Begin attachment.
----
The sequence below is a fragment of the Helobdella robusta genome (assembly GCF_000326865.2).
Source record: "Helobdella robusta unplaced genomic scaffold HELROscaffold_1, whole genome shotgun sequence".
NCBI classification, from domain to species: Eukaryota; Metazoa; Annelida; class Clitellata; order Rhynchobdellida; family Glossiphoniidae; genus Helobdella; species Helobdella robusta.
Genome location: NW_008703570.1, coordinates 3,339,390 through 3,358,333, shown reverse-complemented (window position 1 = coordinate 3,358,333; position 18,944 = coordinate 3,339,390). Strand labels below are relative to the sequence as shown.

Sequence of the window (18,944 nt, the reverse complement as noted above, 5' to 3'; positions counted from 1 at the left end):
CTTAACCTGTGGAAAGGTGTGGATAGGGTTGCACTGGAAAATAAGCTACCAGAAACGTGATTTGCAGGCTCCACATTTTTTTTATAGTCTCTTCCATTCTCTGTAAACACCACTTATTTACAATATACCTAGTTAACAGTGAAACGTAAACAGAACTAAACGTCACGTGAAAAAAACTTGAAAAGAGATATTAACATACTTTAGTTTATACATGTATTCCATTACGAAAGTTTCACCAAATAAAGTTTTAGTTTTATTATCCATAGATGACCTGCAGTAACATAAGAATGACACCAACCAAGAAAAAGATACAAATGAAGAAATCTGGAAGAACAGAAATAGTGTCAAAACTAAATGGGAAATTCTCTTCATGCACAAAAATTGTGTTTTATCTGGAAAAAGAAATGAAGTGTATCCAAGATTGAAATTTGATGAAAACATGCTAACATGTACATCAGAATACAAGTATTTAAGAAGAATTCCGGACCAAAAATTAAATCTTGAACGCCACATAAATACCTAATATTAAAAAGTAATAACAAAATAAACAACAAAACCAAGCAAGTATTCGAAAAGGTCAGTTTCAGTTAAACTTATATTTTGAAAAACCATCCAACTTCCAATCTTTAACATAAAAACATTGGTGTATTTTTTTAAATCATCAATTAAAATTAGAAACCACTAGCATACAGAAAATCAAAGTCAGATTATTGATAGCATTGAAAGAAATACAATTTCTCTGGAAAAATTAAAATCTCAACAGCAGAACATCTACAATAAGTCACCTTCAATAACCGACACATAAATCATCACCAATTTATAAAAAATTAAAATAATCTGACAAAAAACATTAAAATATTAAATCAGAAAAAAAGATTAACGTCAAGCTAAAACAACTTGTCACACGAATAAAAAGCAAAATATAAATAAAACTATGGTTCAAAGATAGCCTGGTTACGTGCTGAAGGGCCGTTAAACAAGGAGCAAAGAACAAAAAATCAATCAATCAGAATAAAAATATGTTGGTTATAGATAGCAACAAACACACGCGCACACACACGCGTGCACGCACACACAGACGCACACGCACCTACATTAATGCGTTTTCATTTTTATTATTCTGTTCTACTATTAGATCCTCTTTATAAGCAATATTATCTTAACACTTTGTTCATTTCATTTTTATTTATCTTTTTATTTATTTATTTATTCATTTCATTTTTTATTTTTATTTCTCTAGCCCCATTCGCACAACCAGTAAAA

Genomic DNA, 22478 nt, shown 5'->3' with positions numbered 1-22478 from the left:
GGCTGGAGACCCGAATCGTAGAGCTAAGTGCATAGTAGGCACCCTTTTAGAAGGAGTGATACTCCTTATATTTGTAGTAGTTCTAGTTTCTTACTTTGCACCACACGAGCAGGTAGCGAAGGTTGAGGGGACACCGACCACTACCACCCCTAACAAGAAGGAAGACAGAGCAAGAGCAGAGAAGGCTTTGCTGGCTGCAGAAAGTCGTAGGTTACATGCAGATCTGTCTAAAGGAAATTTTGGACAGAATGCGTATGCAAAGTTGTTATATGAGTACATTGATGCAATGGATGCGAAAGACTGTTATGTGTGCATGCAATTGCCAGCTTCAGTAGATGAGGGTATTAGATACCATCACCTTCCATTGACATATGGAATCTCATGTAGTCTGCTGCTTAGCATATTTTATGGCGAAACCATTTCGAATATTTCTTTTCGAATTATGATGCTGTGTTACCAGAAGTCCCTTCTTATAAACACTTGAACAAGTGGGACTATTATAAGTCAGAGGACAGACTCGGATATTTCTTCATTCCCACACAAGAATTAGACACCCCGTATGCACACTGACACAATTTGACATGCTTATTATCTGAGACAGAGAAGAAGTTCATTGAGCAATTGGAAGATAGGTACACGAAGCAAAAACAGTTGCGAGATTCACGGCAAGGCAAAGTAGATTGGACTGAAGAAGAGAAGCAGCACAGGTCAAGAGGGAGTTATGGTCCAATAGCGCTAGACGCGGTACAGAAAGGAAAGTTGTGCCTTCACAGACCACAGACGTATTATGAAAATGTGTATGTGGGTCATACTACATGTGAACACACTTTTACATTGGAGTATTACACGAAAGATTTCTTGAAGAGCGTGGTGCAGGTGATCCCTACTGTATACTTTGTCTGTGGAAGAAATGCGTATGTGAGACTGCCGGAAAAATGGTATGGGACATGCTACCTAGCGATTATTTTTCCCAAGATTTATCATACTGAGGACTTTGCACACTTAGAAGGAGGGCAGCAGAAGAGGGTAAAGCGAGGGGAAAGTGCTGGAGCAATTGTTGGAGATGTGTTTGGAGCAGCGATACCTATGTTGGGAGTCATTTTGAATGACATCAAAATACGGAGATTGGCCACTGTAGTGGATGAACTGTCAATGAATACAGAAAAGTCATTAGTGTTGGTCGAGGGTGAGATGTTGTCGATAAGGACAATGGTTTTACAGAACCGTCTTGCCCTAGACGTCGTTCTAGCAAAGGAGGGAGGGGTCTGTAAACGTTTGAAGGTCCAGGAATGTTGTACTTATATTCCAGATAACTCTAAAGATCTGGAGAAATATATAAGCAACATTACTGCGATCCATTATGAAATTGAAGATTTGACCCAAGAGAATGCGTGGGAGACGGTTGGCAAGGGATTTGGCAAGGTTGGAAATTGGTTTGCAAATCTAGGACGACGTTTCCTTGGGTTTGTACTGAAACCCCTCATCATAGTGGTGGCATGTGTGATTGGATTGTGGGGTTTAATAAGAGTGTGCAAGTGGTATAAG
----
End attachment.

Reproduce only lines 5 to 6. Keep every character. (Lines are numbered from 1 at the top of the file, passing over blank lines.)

Sequence of the window (18,944 nt, the reverse complement as noted above, 5' to 3'; positions counted from 1 at the left end):
CTTAACCTGTGGAAAGGTGTGGATAGGGTTGCACTGGAAAATAAGCTACCAGAAACGTGATTTGCAGGCTCCACATTTTTTTTATAGTCTCTTCCATTCTCTGTAAACACCACTTATTTACAATATACCTAGTTAACAGTGAAACGTAAACAGAACTAAACGTCACGTGAAAAAAACTTGAAAAGAGATATTAACATACTTTAGTTTATACATGTATTCCATTACGAAAGTTTCACCAAATAAAGTTTTAGTTTTATTATCCATAGATGACCTGCAGTAACATAAGAATGACACCAACCAAGAAAAAGATACAAATGAAGAAATCTGGAAGAACAGAAATAGTGTCAAAACTAAATGGGAAATTCTCTTCATGCACAAAAATTGTGTTTTATCTGGAAAAAGAAATGAAGTGTATCCAAGATTGAAATTTGATGAAAACATGCTAACATGTACATCAGAATACAAGTATTTAAGAAGAATTCCGGACCAAAAATTAAATCTTGAACGCCACATAAATACCTAATATTAAAAAGTAATAACAAAATAAACAACAAAACCAAGCAAGTATTCGAAAAGGTCAGTTTCAGTTAAACTTATATTTTGAAAAACCATCCAACTTCCAATCTTTAACATAAAAACATTGGTGTATTTTTTTAAATCATCAATTAAAATTAGAAACCACTAGCATACAGAAAATCAAAGTCAGATTATTGATAGCATTGAAAGAAATACAATTTCTCTGGAAAAATTAAAATCTCAACAGCAGAACATCTACAATAAGTCACCTTCAATAACCGACACATAAATCATCACCAATTTATAAAAAATTAAAATAATCTGACAAAAAACATTAAAATATTAAATCAGAAAAAAAGATTAACGTCAAGCTAAAACAACTTGTCACACGAATAAAAAGCAAAATATAAATAAAACTATGGTTCAAAGATAGCCTGGTTACGTGCTGAAGGGCCGTTAAACAAGGAGCAAAGAACAAAAAATCAATCAATCAGAATAAAAATATGTTGGTTATAGATAGCAACAAACACACGCGCACACACACGCGTGCACGCACACACAGACGCACACGCACCTACATTAATGCGTTTTCATTTTTATTATTCTGTTCTACTATTAGATCCTCTTTATAAGCAATATTATCTTAACACTTTGTTCATTTCATTTTTATTTATCTTTTTATTTATTTATTTATTCATTTCATTTTTTATTTTTATTTCTCTAGCCCCATTCGCACAACCAGTAAAA